Brachycephalic dogs are at risk for arterial hypertension and obstructive sleep apnea, which are both associated with chronic magnesium (Mg) depletion.
To compare the period prevalence of hypomagnesemia between Boxers and Bulldogs presented to a referral teaching hospital. To screen a group of Bulldogs for evidence of hypomagnesemia, and to obtain pilot data regarding the utility of parenteral Mg tolerance testing (PMgTT) in the diagnosis of whole-body Mg deficiency.
Chemistry laboratory submissions were retrospectively analyzed for serum total Mg (tMg) in Boxers and Bulldogs. Prospectively, 16 healthy client-owned Bulldogs were enrolled.
Retrospective case study. tMg concentrations were compared between Boxers and Bulldogs. Dogs with low serum albumin or high serum creatinine concentrations were excluded. Prospectively, ionized Mg (iMg), tMg, and arterial blood pressure were measured and iMg-to-tMg ratio (iMg : tMg) was calculated. Parenteral Mg tolerance testing (PMgTT) was performed in 3/16 dogs.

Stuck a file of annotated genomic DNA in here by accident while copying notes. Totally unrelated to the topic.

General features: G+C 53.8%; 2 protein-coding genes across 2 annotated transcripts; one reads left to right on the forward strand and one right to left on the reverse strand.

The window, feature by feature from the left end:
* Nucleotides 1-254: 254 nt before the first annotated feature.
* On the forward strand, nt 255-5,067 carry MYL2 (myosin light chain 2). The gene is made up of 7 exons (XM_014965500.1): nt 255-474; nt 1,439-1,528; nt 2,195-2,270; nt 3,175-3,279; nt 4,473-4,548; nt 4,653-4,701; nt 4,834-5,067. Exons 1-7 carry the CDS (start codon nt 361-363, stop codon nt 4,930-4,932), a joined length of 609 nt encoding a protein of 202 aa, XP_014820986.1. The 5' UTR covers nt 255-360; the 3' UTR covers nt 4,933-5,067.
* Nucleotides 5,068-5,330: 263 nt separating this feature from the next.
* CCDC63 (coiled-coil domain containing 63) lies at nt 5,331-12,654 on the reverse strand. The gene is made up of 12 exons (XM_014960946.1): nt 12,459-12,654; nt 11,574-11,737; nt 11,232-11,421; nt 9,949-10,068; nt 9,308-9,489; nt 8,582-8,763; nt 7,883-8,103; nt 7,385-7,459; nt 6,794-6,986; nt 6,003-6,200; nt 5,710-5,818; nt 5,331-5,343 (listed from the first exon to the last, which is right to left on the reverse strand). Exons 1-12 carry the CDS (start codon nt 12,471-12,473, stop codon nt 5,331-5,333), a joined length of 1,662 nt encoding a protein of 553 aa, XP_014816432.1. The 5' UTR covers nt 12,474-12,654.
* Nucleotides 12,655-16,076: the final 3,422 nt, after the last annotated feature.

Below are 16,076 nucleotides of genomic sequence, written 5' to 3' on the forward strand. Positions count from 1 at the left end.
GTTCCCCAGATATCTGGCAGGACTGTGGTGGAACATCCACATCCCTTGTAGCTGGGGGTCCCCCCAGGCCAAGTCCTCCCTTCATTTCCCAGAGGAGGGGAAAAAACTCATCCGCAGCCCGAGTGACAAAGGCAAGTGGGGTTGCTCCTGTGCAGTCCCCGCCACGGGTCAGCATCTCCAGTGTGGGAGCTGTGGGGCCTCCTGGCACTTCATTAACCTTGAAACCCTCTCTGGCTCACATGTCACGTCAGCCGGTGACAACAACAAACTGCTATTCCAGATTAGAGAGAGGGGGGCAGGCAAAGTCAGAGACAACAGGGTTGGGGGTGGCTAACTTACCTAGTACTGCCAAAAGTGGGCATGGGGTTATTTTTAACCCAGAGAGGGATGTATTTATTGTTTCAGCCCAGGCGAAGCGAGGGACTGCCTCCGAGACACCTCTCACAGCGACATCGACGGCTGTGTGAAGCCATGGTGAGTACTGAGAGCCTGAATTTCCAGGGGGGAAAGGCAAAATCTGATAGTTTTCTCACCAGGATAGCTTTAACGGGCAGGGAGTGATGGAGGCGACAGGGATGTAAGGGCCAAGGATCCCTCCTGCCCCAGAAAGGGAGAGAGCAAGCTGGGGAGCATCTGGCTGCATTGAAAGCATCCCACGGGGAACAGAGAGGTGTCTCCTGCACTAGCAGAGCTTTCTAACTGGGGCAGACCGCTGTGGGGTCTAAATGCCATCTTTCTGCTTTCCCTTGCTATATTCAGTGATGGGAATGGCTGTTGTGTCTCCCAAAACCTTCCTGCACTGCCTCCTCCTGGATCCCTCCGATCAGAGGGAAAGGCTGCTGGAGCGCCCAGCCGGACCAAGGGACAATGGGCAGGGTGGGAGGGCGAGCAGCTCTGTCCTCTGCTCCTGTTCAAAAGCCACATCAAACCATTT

In the retrospective study, period prevalence of hypomagnesemia was 4.7% in Boxers and 15% in Bulldogs (P = .02). The risk ratio for hypomagnesemia in Bulldogs was 1.8 when compared to Boxers (CI: 1.3–2.7). In the prospective study, iMg was [median (interquartile)] 0.43 (0.42–0.46) mmol/L (reference range 0.4–0.52), tMg was 1.9 (1.8–1.9) mg/dL (reference range 1.9–2.5). iMg : tMg was [mean (±SD)] 0.59 ± 0.04. Percentage retention after PMgTT were 55%, 95%, and 67%, respectively.
Conclusions and Clinical Importance
Mg deficiency is common in Bulldogs and could contribute to comorbidities often observed in this breed. iMg : tMg and PMgTT might prove helpful in detecting chronic subclinical Mg deficiency.